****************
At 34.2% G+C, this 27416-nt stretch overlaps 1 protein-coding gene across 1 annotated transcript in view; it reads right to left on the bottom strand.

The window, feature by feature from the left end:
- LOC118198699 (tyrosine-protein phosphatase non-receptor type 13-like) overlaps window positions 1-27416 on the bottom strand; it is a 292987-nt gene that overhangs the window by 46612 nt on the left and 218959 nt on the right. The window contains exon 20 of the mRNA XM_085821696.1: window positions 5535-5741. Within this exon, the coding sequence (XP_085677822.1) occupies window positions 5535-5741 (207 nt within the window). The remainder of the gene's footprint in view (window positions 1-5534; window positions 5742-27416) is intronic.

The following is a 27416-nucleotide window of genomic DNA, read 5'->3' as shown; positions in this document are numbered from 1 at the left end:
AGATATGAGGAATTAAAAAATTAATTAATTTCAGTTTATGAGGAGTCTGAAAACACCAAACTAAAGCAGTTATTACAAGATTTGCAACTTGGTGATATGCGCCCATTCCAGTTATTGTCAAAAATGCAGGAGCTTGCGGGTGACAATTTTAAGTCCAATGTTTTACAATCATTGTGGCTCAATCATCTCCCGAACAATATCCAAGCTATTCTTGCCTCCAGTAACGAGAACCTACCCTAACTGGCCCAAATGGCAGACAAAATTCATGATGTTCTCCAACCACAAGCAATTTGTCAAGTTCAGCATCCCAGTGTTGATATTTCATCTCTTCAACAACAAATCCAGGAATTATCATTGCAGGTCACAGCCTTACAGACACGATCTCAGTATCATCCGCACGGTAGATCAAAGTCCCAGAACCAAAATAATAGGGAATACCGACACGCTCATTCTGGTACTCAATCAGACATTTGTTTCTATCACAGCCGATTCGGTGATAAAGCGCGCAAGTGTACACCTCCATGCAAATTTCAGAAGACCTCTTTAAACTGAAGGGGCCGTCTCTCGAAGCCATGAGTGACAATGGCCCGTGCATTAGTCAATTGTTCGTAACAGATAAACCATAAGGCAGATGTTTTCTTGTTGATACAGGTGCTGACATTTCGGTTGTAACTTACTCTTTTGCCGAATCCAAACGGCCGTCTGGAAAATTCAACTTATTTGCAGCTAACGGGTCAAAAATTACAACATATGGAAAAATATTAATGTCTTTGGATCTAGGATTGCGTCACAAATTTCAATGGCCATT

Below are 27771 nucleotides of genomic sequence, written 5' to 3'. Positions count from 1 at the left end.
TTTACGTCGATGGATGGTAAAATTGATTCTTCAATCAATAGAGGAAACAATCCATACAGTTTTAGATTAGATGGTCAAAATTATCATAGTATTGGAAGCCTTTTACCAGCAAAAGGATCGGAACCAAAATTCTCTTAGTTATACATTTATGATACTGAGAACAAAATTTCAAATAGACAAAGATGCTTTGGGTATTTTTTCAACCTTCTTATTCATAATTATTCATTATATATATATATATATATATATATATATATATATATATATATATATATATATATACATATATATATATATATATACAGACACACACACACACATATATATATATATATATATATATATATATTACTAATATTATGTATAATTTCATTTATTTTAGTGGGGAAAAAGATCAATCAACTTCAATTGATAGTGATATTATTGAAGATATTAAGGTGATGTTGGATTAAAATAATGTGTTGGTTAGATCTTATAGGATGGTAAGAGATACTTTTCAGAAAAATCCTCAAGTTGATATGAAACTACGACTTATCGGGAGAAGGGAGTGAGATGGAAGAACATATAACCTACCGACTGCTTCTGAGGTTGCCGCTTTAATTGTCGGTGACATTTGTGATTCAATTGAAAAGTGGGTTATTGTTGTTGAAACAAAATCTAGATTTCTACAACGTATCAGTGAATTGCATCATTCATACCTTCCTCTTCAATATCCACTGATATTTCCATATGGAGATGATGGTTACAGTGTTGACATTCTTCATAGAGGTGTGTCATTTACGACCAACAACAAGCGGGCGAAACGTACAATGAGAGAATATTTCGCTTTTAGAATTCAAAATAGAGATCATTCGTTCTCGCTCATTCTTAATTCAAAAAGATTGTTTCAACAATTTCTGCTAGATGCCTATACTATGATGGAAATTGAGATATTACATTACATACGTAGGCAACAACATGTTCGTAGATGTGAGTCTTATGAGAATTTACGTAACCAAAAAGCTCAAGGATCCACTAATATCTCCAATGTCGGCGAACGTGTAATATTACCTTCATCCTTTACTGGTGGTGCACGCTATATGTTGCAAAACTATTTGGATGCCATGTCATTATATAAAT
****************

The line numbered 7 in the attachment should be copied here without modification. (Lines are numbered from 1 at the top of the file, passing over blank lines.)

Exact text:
TTTACGTCGATGGATGGTAAAATTGATTCTTCAATCAATAGAGGAAACAATCCATACAGTTTTAGATTAGATGGTCAAAATTATCATAGTATTGGAAGCCTTTTACCAGCAAAAGGATCGGAACCAAAATTCTCTTAGTTATACATTTATGATACTGAGAACAAAATTTCAAATAGACAAAGATGCTTTGGGTATTTTTTCAACCTTCTTATTCATAATTATTCATTATATATATATATATATATATATATATATATATATATATATATATATATATATATACATATATATATATATATATACAGACACACACACACACATATATATATATATATATATATATATATATTACTAATATTATGTATAATTTCATTTATTTTAGTGGGGAAAAAGATCAATCAACTTCAATTGATAGTGATATTATTGAAGATATTAAGGTGATGTTGGATTAAAATAATGTGTTGGTTAGATCTTATAGGATGGTAAGAGATACTTTTCAGAAAAATCCTCAAGTTGATATGAAACTACGACTTATCGGGAGAAGGGAGTGAGATGGAAGAACATATAACCTACCGACTGCTTCTGAGGTTGCCGCTTTAATTGTCGGTGACATTTGTGATTCAATTGAAAAGTGGGTTATTGTTGTTGAAACAAAATCTAGATTTCTACAACGTATCAGTGAATTGCATCATTCATACCTTCCTCTTCAATATCCACTGATATTTCCATATGGAGATGATGGTTACAGTGTTGACATTCTTCATAGAGGTGTGTCATTTACGACCAACAACAAGCGGGCGAAACGTACAATGAGAGAATATTTCGCTTTTAGAATTCAAAATAGAGATCATTCGTTCTCGCTCATTCTTAATTCAAAAAGATTGTTTCAACAATTTCTGCTAGATGCCTATACTATGATGGAAATTGAGATATTACATTACATACGTAGGCAACAACATGTTCGTAGATGTGAGTCTTATGAGAATTTACGTAACCAAAAAGCTCAAGGATCCACTAATATCTCCAATGTCGGCGAACGTGTAATATTACCTTCATCCTTTACTGGTGGTGCACGCTATATGTTGCAAAACTATTTGGATGCCATGTCATTATATAAAT